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Foreign buyers may start descending on the U.S. home market once more after spending much of the COVID-19 pandemic on the sidelines.
Real estate sources who have their fingers on the pulse of the international-buyer space told The Wall Street Journal that they’re starting to see clients from outside the U.S. show more serious interest in their markets in the early weeks of 2023.
National data sources typically don’t list where buyers come from, making it difficult for the Journal to confirm this is a nationwide trend. But time and time again, real estate sources who work with foreign clients told the paper the same story.
Corcoran Sunshine, a new-development firm that sells condos in New York, told the Journal that a strong uptick in buyers from China and the Middle East drove a 25 percent year-over-year rise in foreign visitors to their properties in January.
And with more domestic buyers sitting on the sidelines due to higher mortgage rates and price uncertainty, some real estate teams are seeing foreign clients become an increasingly large share of their business.
John Gomes of Douglas Elliman told the newspaper that his team’s business now comprises 40 percent international buyers — up from 30 percent before the pandemic.
“It was the domestic buyer that led the recovery out of Covid,” Gomes told the Journal. “It is the foreign buyer that is leading the recovery this time around. It’s very, very apparent.”
Even as domestic home demand began to bounce back from the economic shockwaves of the early pandemic, interest from foreign buyers in U.S. homes was low throughout most of the pandemic as foreign governments grappled with when to lift travel restrictions amid the spread of the virus.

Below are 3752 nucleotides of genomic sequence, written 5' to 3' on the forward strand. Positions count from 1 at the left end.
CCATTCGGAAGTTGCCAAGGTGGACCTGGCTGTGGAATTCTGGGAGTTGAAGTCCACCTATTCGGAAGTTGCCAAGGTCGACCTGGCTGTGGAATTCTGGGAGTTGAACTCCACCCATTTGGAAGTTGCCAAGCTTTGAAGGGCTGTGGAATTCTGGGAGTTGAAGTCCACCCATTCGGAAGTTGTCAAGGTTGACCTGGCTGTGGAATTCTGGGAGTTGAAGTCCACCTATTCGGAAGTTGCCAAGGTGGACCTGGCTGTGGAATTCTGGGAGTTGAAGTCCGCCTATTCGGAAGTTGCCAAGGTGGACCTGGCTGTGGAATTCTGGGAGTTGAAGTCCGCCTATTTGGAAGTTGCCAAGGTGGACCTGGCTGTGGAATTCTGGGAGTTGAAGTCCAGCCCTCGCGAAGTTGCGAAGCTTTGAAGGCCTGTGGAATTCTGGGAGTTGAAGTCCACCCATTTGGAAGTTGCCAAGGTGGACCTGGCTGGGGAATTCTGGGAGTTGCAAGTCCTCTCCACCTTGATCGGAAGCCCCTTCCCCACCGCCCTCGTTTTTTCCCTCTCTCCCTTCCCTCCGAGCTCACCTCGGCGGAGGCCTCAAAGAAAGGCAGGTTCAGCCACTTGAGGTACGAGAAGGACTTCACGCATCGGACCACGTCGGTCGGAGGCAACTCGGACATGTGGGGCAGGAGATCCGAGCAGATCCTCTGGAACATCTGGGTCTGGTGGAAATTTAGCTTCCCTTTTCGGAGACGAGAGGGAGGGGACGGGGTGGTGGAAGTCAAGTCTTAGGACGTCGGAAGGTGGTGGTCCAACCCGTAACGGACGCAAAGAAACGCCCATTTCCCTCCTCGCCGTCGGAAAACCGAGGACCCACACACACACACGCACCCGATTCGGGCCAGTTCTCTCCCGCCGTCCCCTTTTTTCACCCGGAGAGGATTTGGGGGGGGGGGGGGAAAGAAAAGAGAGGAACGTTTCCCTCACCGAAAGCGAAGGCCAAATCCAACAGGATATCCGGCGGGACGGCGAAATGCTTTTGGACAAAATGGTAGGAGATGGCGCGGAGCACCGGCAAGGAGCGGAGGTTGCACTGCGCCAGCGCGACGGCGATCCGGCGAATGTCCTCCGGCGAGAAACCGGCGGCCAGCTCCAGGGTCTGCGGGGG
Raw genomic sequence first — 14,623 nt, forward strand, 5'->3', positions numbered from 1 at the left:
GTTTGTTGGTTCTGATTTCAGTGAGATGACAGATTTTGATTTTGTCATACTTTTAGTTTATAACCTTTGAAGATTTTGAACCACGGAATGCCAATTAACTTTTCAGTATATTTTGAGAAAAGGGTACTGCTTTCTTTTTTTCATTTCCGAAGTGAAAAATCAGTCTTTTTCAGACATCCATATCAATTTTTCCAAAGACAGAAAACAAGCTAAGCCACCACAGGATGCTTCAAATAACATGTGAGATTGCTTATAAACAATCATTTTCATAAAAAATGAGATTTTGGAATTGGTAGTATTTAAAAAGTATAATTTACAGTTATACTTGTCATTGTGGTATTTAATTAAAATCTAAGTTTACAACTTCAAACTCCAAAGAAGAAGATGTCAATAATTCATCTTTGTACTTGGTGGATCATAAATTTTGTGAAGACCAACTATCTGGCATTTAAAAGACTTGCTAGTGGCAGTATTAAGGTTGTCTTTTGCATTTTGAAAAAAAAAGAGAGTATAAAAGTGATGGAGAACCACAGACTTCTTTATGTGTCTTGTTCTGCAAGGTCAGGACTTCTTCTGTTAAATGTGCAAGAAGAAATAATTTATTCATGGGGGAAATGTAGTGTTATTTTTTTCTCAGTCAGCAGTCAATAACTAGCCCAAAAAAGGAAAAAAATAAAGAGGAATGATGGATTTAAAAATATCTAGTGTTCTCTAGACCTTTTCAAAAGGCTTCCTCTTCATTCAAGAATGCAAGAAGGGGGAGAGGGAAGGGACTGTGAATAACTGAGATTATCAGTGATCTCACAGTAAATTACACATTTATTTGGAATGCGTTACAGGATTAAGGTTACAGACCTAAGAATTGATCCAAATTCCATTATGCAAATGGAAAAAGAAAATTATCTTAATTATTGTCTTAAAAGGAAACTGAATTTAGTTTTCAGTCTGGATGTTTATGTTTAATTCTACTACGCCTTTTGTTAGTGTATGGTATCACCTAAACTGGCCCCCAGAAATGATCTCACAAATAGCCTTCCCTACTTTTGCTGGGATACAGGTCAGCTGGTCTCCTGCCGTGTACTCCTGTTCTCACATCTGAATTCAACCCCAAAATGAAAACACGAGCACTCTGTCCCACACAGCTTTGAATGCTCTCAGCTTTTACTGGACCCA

Purchase volume by international buyers shrank to $54 billion between April 2020 and March 2021, the lowest dating back to 2009. Over the following 12 months that ticked back up to $59 billion, the second lowest volume recorded since 2009.
But firms in some markets have been regaining lost momentum with international buyers in recent months, and fast.
From April through December of 2022, there were three times as many foreign visitors to Corcoran Sunshine’s portfolio properties as there were during the same period of 2020.
It’s a big turnaround for a segment of home demand that at one point felt very uncertain, Corcoran Senior Vice President of Research and Analytics Ryan Schleis told the newspaper. China has only recently relaxed some of its COVID-19 travel restrictions, for example.
“It was a real unknown when and if, after the pandemic, the Chinese buyer would come back to New York,” he said.
A Compass agent in Los Angeles told the paper that Chinese buyers are swooping in at “unprecedented” levels, largely in the higher-price-point segments of the market.
At least one major example of this made headlines recently when Mark Wahlberg reportedly sold his $55 million Beverly Park property to an undisclosed buyer with ties to Hong Kong and mainland China.